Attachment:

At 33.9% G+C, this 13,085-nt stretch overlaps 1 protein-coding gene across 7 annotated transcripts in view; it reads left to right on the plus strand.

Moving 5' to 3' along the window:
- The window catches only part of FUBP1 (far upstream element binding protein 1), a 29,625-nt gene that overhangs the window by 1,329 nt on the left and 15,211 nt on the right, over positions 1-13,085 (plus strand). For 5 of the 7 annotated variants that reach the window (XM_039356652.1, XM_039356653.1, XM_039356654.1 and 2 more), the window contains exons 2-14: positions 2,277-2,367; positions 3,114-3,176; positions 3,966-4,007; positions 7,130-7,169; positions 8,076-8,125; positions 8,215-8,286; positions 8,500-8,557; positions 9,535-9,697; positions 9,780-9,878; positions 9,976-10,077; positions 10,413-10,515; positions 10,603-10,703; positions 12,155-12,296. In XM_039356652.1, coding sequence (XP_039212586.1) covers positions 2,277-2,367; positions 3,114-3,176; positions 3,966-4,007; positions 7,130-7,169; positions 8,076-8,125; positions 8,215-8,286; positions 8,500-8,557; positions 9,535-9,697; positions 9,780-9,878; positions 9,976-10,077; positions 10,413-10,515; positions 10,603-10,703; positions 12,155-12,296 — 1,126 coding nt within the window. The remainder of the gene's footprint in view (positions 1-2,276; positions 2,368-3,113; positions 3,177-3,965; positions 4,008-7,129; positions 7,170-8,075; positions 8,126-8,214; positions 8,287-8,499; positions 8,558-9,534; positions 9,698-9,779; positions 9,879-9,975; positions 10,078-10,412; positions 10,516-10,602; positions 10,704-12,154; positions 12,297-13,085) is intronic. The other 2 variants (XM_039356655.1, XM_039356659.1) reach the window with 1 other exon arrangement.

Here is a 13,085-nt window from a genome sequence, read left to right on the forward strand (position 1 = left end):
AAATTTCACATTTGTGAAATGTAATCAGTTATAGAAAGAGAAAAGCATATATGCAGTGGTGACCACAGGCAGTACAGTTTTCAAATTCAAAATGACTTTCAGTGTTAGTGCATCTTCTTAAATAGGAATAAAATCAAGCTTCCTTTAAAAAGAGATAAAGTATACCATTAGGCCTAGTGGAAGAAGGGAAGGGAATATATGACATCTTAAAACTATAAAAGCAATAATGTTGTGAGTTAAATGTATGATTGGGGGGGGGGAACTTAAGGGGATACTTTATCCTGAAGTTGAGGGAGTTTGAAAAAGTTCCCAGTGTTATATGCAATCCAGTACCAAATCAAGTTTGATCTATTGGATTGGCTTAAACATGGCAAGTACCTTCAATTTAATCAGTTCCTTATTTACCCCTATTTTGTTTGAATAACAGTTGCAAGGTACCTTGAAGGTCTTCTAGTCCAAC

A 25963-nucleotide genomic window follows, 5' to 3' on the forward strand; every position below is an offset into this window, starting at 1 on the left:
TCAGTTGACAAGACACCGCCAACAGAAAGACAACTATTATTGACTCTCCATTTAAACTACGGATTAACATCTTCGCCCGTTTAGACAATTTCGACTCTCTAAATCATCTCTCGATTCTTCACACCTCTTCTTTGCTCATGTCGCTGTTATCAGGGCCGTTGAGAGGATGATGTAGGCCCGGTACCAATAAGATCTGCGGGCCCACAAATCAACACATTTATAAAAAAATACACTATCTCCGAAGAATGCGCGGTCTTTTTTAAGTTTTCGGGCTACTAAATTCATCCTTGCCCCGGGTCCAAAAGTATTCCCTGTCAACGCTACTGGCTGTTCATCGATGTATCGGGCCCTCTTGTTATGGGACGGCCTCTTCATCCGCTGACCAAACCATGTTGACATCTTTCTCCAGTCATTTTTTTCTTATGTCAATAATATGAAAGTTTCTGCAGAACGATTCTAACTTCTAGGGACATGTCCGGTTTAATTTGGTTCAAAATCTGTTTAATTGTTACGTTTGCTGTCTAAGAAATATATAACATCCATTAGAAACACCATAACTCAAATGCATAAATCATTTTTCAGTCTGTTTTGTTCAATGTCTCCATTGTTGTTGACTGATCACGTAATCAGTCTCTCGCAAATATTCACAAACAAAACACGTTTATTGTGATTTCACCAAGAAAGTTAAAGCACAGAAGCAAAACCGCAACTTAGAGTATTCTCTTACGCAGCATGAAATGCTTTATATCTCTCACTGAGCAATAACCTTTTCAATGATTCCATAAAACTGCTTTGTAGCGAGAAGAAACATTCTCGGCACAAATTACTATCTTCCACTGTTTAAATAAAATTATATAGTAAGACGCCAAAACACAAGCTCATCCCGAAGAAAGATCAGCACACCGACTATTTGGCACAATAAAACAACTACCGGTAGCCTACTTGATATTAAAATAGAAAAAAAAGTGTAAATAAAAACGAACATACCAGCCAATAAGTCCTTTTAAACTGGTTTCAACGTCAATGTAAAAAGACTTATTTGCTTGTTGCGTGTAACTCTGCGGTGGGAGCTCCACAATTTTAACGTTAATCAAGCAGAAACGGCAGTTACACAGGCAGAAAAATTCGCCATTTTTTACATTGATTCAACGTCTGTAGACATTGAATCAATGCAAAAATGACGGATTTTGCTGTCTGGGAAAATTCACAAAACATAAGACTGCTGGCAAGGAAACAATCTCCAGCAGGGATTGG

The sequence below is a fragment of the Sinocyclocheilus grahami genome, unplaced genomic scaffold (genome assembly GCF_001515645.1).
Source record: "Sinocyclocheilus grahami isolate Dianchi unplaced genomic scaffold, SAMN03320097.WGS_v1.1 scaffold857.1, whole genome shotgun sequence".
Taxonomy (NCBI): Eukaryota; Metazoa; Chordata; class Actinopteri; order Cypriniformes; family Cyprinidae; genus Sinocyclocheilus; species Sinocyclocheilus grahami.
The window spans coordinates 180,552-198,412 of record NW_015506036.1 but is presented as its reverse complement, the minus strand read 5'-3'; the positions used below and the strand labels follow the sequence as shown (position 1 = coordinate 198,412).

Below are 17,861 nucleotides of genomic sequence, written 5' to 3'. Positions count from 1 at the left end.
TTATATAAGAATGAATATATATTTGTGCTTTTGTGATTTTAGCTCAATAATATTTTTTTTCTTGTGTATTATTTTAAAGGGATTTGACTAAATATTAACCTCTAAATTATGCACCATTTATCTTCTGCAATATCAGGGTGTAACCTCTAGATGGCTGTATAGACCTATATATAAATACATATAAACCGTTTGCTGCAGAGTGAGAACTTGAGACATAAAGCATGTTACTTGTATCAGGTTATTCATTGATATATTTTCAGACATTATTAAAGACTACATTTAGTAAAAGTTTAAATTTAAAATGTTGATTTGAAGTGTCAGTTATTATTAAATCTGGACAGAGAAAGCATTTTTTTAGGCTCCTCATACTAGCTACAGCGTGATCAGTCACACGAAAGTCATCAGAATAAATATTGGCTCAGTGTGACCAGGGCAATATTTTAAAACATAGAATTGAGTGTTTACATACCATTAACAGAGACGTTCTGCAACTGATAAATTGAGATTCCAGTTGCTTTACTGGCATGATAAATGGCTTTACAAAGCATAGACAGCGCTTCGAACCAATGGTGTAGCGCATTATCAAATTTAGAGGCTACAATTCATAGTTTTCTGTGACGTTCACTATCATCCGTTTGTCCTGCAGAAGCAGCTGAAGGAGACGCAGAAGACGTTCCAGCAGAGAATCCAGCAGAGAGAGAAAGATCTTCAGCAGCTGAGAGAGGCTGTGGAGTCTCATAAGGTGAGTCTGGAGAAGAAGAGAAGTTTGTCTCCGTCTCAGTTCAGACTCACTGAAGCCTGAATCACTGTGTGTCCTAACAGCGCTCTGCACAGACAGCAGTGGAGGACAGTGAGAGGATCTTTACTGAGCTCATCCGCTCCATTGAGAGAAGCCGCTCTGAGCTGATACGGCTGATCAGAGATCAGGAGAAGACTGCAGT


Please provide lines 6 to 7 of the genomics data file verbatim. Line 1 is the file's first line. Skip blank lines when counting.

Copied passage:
A 25963-nucleotide genomic window follows, 5' to 3' on the forward strand; every position below is an offset into this window, starting at 1 on the left:
TCAGTTGACAAGACACCGCCAACAGAAAGACAACTATTATTGACTCTCCATTTAAACTACGGATTAACATCTTCGCCCGTTTAGACAATTTCGACTCTCTAAATCATCTCTCGATTCTTCACACCTCTTCTTTGCTCATGTCGCTGTTATCAGGGCCGTTGAGAGGATGATGTAGGCCCGGTACCAATAAGATCTGCGGGCCCACAAATCAACACATTTATAAAAAAATACACTATCTCCGAAGAATGCGCGGTCTTTTTTAAGTTTTCGGGCTACTAAATTCATCCTTGCCCCGGGTCCAAAAGTATTCCCTGTCAACGCTACTGGCTGTTCATCGATGTATCGGGCCCTCTTGTTATGGGACGGCCTCTTCATCCGCTGACCAAACCATGTTGACATCTTTCTCCAGTCATTTTTTTCTTATGTCAATAATATGAAAGTTTCTGCAGAACGATTCTAACTTCTAGGGACATGTCCGGTTTAATTTGGTTCAAAATCTGTTTAATTGTTACGTTTGCTGTCTAAGAAATATATAACATCCATTAGAAACACCATAACTCAAATGCATAAATCATTTTTCAGTCTGTTTTGTTCAATGTCTCCATTGTTGTTGACTGATCACGTAATCAGTCTCTCGCAAATATTCACAAACAAAACACGTTTATTGTGATTTCACCAAGAAAGTTAAAGCACAGAAGCAAAACCGCAACTTAGAGTATTCTCTTACGCAGCATGAAATGCTTTATATCTCTCACTGAGCAATAACCTTTTCAATGATTCCATAAAACTGCTTTGTAGCGAGAAGAAACATTCTCGGCACAAATTACTATCTTCCACTGTTTAAATAAAATTATATAGTAAGACGCCAAAACACAAGCTCATCCCGAAGAAAGATCAGCACACCGACTATTTGGCACAATAAAACAACTACCGGTAGCCTACTTGATATTAAAATAGAAAAAAAAGTGTAAATAAAAACGAACATACCAGCCAATAAGTCCTTTTAAACTGGTTTCAACGTCAATGTAAAAAGACTTATTTGCTTGTTGCGTGTAACTCTGCGGTGGGAGCTCCACAATTTTAACGTTAATCAAGCAGAAACGGCAGTTACACAGGCAGAAAAATTCGCCATTTTTTACATTGATTCAACGTCTGTAGACATTGAATCAATGCAAAAATGACGGATTTTGCTGTCTGGGAAAATTCACAAAACATAAGACTGCTGGCAAGGAAACAATCTCCAGCAGGGATTGG